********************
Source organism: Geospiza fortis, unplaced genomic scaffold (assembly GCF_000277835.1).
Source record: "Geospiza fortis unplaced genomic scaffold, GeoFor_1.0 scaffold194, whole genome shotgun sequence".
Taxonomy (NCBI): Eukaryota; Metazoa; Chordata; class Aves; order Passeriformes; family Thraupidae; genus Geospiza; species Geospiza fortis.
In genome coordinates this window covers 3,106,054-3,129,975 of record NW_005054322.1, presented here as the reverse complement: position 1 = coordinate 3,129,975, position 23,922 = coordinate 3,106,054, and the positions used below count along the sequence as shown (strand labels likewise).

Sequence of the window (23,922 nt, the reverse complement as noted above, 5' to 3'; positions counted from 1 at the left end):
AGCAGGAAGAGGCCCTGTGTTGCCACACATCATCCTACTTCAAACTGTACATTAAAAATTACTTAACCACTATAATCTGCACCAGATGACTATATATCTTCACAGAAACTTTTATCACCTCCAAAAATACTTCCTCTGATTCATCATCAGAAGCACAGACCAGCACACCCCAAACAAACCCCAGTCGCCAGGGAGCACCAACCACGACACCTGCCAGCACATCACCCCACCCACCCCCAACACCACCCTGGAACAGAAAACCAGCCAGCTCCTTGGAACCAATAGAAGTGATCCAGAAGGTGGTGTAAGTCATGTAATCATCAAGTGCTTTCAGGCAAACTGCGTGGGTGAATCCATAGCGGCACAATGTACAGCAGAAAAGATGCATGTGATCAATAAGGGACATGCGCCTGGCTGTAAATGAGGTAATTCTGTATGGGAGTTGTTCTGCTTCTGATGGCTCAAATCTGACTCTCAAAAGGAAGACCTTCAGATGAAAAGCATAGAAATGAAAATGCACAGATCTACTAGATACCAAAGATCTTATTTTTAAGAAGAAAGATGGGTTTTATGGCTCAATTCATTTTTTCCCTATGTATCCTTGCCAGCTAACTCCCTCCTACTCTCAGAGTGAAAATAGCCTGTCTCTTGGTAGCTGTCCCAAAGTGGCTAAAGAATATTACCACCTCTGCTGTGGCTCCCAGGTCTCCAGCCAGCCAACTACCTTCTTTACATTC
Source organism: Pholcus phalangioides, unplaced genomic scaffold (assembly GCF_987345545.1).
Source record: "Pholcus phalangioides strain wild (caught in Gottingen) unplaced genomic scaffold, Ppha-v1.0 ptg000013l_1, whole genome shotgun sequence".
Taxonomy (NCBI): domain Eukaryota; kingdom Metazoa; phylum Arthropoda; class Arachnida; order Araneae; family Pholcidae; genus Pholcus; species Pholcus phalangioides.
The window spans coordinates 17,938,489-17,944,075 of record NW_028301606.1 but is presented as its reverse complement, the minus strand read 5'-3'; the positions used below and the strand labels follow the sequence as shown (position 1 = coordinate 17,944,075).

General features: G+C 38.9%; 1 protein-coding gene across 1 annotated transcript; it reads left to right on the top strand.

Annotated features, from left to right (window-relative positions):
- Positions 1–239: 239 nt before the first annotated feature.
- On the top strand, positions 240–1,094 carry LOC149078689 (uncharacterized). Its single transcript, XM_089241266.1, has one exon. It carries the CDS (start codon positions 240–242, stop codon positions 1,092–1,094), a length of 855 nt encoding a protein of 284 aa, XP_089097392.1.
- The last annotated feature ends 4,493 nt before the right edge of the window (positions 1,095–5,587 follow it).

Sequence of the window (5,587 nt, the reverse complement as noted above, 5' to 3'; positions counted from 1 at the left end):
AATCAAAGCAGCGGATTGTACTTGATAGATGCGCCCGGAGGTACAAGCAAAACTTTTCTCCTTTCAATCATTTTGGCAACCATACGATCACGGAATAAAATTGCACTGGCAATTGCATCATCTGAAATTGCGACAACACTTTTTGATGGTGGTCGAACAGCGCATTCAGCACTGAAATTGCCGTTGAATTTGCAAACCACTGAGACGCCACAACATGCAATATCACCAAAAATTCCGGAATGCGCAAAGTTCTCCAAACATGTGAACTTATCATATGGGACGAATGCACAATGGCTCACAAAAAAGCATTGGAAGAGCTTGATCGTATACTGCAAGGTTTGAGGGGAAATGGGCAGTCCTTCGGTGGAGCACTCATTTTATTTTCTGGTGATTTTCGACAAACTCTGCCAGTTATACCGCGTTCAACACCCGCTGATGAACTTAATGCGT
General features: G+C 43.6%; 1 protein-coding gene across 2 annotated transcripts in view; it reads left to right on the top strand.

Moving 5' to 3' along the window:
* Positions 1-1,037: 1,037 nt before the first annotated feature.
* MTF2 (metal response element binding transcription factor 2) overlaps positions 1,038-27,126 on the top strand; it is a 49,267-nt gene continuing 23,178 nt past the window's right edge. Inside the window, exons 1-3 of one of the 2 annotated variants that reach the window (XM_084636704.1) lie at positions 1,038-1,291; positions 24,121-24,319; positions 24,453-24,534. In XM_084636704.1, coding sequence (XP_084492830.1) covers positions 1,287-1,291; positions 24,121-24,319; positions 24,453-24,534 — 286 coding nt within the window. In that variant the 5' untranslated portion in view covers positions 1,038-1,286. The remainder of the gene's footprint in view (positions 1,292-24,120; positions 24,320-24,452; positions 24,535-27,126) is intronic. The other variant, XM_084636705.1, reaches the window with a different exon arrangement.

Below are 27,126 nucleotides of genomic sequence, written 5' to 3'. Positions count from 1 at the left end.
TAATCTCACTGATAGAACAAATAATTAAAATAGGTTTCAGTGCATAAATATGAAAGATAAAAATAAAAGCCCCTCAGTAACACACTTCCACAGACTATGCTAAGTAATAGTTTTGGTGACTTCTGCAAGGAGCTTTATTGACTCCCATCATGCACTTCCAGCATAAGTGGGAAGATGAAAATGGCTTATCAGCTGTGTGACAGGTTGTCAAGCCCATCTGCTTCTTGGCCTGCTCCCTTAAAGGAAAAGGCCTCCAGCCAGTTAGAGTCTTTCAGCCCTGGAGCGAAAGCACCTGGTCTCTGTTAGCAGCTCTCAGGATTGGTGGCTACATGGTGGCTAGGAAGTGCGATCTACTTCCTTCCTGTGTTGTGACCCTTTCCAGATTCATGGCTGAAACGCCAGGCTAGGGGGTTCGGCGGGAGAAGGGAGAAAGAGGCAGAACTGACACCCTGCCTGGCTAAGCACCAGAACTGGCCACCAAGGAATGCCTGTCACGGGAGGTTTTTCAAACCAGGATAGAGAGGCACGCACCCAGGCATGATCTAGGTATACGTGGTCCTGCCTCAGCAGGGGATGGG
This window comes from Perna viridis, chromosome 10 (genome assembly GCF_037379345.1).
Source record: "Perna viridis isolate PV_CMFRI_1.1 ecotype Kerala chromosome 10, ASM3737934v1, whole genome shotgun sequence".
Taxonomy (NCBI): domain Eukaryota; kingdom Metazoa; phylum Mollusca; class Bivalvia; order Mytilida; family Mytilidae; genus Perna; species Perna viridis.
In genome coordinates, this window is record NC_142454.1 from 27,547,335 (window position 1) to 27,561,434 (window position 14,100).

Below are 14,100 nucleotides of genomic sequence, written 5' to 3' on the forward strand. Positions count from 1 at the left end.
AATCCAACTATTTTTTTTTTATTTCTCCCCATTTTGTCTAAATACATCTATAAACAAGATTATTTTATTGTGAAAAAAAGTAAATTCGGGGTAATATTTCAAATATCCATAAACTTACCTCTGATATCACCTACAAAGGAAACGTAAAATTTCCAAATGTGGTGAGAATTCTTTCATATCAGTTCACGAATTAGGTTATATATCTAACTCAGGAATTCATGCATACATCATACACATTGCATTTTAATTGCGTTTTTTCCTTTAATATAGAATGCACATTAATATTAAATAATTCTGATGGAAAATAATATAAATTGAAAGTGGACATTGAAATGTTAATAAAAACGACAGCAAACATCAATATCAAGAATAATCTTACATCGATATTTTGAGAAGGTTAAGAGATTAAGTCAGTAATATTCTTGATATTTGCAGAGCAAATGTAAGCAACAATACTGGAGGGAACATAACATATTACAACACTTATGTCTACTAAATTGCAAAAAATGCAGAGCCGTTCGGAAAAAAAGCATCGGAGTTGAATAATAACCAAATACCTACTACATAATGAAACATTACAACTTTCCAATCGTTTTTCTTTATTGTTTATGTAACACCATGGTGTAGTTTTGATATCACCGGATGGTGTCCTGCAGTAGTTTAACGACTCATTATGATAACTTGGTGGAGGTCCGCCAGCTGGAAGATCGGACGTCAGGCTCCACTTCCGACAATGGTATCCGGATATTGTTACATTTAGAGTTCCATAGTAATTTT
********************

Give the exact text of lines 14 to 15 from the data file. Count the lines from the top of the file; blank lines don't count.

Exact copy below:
- On the top strand, positions 240–1,094 carry LOC149078689 (uncharacterized). Its single transcript, XM_089241266.1, has one exon. It carries the CDS (start codon positions 240–242, stop codon positions 1,092–1,094), a length of 855 nt encoding a protein of 284 aa, XP_089097392.1.
- The last annotated feature ends 4,493 nt before the right edge of the window (positions 1,095–5,587 follow it).